Burnout is the enemy of success. When leaders or their teams begin to experience burnout, enthusiasm turns to apathy and productivity stalls.
Recent research from Harvard Business Review suggests that burnout has a surprising cause: Collaboration. When collaboration overload https://hbr.org/2016/01/collaborative-overload occurs, a small group of star collaborators become ineffective and discouraged as their time and energy is increasingly spent on collaboration, leaving little time for individual work or achievement.
Countless software programs, from workflow engines like Nintex or K2 Blackpearl to automation tools like Zapier or IFTT, promise to boost productivity by fueling collaboration. But if you don’t identify the specific bottlenecks your business experiences, you might end up with software that doesn’t help your business overcome collaboration obstacles.
Before purchasing or implementing new software, decision makers should gather input from key employees, and then search for software that can alleviate informational, social, and personal collaboration overload. Here are some considerations for choosing the right productivity software.
Shared Access to Information Provides a 360-Degree View
Think of your enterprise as a puzzle where each employee has one piece. Everyone is an expert at their own workflow, but it’s rare to be aware of how each person fits into the company as a whole on a daily basis.
At many organizations, employees rely on a small group of people to confirm or clarify details in their work. This is an example of how informational resources are shared. If these check-ins are occasional, they pose little risk to businesses. But if one employee begins to spend a significant portion of their time and energy checking and confirming others’ work, their own productivity may begin to suffer.
A colleague of mine hosts a weekly podcast that serves as a great example of seamless collaboration. When he finishes the audio, he ships it to a sound editor in Belgrade. The sound editor gets an email alert when the audio arrives, does his work, and then puts the edited file in a system that automatically uploads it and alerts my colleague. It’s a smart, software-driven workflow that makes things simpler for both parties. If my colleague decides to hire another producer to assist with the podcast, he or she will be able to rely on the sound editor’s system to avoid unnecessary emails or calls about the podcast’s status.
Productivity software can eliminate most, if not all, small yet taxing interactions. Companies can create shared documents that make important details easily accessible, automate alerts when a project advances to the next stage, or create checklists employees can use to ensure their work is complete.
Before you choose a new productivity software, get different teams or employees to describe the step-by-step process of their specific workflow, including who they check in with and what information they need approved or confirmed. Identify areas that could be more efficient, and which problems productivity software needs to solve.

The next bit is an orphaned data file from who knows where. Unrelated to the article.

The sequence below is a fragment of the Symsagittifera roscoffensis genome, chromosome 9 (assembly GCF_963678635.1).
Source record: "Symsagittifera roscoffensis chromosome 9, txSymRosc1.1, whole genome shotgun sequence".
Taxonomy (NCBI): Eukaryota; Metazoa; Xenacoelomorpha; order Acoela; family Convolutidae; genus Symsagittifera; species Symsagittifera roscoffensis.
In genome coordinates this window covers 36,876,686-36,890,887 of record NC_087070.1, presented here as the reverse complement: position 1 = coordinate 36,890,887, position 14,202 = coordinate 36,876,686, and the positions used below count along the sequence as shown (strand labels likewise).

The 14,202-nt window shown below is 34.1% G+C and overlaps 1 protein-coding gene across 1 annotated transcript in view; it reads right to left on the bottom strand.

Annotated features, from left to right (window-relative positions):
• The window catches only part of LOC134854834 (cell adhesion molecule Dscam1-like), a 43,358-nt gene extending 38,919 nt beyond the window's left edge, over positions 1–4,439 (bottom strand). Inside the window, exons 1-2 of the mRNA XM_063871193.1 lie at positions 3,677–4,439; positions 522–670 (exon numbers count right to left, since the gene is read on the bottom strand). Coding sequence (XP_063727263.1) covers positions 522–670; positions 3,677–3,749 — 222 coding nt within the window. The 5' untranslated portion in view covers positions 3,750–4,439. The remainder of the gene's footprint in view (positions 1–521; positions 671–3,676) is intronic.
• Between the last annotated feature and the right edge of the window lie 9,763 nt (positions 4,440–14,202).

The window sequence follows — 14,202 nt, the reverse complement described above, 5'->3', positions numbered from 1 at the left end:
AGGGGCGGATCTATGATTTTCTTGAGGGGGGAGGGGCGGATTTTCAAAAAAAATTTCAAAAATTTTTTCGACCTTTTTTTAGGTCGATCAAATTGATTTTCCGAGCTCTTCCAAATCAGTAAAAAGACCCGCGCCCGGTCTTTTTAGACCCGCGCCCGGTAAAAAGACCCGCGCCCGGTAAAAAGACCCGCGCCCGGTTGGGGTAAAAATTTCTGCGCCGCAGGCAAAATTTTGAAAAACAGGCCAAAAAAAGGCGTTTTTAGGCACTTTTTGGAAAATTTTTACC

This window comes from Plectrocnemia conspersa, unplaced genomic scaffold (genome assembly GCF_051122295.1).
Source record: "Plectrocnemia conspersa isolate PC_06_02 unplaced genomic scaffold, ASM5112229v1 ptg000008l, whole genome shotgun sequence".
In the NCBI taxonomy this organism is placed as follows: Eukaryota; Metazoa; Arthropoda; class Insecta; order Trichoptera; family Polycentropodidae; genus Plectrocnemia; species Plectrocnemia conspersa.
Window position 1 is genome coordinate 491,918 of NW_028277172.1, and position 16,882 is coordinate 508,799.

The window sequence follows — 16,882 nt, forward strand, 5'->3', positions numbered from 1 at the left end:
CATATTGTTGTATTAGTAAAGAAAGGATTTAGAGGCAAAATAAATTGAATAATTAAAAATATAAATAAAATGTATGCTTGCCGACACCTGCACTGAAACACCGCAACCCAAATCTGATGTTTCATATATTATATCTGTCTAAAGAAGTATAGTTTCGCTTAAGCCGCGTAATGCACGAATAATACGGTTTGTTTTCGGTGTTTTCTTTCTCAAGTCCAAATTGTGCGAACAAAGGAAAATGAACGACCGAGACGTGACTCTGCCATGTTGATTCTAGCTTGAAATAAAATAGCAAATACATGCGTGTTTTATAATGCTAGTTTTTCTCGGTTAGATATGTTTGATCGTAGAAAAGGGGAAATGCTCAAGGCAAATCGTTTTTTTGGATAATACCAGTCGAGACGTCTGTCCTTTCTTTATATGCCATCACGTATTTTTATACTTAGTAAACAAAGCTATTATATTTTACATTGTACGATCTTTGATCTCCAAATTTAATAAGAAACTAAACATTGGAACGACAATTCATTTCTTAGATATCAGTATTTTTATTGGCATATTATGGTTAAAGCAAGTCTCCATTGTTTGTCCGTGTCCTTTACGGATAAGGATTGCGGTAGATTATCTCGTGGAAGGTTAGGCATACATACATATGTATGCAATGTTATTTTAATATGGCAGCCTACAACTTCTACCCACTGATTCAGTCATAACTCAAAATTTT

Learn From Effective Social Resources
Often, companies begin the search for new software by considering their pain points and what’s not working well. But sometimes, it can be helpful to flip the script and look to concrete examples of what is working.
For example, you might have a sales employee who many people rely on for introductions or context about clients or industry leaders. This employee has valuable social resources honed over years of work, but with time, their own productivity might decline because colleagues are so dependent on that person's deep knowledge.
A productivity software solution like HubSpot might help. HubSpot automatically tracks correspondence with clients in an archive other employees can freely access. Instead of interrupting the star salesperson to ask how she presented something in an email, colleagues could simply browse her past correspondence for context and inspiration.
This exercise may reveal that you need a more all-encompassing productivity software than you thought, like Microsoft Office 365. Or perhaps your company would be better served by a specialized collaboration tool like Slack to complement what’s already working.
Strive to Improve Personal Collaboration
While it’s important to familiarize yourself with the dozens of workflows within your company, it should all lead to one ultimate question: “What does success look like for the people in this company?”
The last thing any business leader wants is a team that is exhausted by unnecessary emails and meetings while constantly scrambling to catch up on ideation. By solving the bottlenecks associated with informational and social collaboration overload, you can reduce personal burnout and give productivity and morale a much-needed boost.
The productivity software you choose should solve the problems you identify with these questions. That’s why it’s important to be aware of your company’s current information bottlenecks, replicate positive examples of social resources, and focus on reducing the toll on your employees’ personal resources.
With these three considerations in place, you can choose productivity software that truly fits your needs.